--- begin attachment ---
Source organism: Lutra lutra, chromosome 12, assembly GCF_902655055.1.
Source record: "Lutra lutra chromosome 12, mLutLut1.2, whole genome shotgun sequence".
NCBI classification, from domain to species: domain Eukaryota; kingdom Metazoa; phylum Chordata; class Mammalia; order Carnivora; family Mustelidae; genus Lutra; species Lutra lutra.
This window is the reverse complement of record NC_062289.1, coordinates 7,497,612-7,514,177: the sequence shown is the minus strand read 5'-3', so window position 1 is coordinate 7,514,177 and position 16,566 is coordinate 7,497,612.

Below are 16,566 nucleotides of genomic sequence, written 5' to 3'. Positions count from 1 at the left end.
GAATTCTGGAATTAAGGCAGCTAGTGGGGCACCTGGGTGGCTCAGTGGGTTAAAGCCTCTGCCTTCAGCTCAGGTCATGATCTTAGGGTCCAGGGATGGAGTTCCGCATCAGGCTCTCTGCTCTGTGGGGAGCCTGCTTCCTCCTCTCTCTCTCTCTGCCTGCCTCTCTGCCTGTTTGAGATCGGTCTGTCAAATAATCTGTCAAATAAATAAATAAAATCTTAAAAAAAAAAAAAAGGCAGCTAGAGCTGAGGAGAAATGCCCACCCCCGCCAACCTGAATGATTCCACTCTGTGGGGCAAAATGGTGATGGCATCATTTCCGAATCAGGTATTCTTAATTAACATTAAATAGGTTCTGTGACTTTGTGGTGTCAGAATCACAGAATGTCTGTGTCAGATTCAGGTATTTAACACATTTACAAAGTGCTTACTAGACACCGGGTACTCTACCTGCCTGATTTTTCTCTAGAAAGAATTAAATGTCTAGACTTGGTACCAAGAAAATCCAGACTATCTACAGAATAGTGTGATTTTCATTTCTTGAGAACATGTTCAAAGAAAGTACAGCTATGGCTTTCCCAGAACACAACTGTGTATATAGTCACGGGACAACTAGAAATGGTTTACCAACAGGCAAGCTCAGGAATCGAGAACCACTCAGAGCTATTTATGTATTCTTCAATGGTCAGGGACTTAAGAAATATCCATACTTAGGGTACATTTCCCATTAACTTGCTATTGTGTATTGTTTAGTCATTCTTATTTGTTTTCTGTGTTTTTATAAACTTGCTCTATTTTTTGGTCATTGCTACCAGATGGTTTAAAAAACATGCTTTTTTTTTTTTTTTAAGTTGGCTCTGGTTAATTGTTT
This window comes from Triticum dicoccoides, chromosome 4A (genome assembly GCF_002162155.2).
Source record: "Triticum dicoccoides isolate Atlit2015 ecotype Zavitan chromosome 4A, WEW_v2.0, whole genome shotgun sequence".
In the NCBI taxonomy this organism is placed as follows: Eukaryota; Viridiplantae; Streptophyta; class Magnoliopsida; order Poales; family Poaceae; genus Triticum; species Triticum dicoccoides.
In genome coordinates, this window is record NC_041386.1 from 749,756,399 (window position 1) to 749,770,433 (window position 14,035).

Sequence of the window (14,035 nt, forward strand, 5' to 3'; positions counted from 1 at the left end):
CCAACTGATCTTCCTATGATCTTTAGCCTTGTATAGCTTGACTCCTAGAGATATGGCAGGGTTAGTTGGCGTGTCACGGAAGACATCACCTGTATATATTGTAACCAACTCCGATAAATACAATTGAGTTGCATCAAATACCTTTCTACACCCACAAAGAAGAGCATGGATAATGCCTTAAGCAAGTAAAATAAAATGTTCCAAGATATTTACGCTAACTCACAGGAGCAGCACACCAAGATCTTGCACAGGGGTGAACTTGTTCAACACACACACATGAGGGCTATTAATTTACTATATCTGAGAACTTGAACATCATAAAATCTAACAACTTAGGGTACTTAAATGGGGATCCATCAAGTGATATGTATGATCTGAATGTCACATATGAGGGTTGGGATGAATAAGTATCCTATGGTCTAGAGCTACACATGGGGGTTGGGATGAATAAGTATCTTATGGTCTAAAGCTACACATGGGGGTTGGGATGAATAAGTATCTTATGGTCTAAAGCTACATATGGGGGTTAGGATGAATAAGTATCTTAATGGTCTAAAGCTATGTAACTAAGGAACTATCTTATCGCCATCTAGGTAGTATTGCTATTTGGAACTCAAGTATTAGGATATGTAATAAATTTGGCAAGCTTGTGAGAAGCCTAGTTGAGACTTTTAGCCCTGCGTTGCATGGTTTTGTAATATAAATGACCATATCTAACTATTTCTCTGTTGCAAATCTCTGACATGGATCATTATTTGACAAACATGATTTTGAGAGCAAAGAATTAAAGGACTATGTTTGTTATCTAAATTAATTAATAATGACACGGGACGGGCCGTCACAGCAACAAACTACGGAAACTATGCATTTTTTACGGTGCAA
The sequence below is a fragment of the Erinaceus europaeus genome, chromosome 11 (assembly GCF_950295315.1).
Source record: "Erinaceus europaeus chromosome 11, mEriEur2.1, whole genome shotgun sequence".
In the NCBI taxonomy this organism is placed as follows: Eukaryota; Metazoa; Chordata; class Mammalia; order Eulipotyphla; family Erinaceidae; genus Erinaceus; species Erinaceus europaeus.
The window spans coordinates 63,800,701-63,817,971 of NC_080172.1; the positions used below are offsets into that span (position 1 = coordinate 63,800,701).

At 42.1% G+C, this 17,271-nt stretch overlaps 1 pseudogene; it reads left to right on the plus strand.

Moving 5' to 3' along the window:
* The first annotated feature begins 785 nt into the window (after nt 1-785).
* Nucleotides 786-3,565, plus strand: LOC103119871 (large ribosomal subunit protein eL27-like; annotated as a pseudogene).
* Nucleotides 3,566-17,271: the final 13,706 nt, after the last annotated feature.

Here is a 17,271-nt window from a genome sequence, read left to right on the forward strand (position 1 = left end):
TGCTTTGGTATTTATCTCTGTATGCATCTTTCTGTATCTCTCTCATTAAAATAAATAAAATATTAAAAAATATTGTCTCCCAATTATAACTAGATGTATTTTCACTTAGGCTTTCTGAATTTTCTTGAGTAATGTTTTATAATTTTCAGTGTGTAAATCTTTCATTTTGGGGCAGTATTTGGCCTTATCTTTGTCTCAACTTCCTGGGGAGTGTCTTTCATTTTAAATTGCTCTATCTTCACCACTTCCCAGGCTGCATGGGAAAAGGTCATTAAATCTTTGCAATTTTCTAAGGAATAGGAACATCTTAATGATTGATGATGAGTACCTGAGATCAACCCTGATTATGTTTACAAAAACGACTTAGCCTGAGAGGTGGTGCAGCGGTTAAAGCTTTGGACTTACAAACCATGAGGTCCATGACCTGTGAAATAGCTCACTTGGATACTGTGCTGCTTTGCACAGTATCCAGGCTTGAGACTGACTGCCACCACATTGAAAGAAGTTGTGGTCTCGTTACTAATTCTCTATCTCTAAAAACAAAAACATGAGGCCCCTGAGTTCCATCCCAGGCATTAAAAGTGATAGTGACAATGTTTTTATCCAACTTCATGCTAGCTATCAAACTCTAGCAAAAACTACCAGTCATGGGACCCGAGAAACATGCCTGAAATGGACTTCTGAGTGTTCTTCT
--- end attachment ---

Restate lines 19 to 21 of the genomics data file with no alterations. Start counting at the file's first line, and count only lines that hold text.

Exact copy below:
* The first annotated feature begins 785 nt into the window (after nt 1-785).
* Nucleotides 786-3,565, plus strand: LOC103119871 (large ribosomal subunit protein eL27-like; annotated as a pseudogene).
* Nucleotides 3,566-17,271: the final 13,706 nt, after the last annotated feature.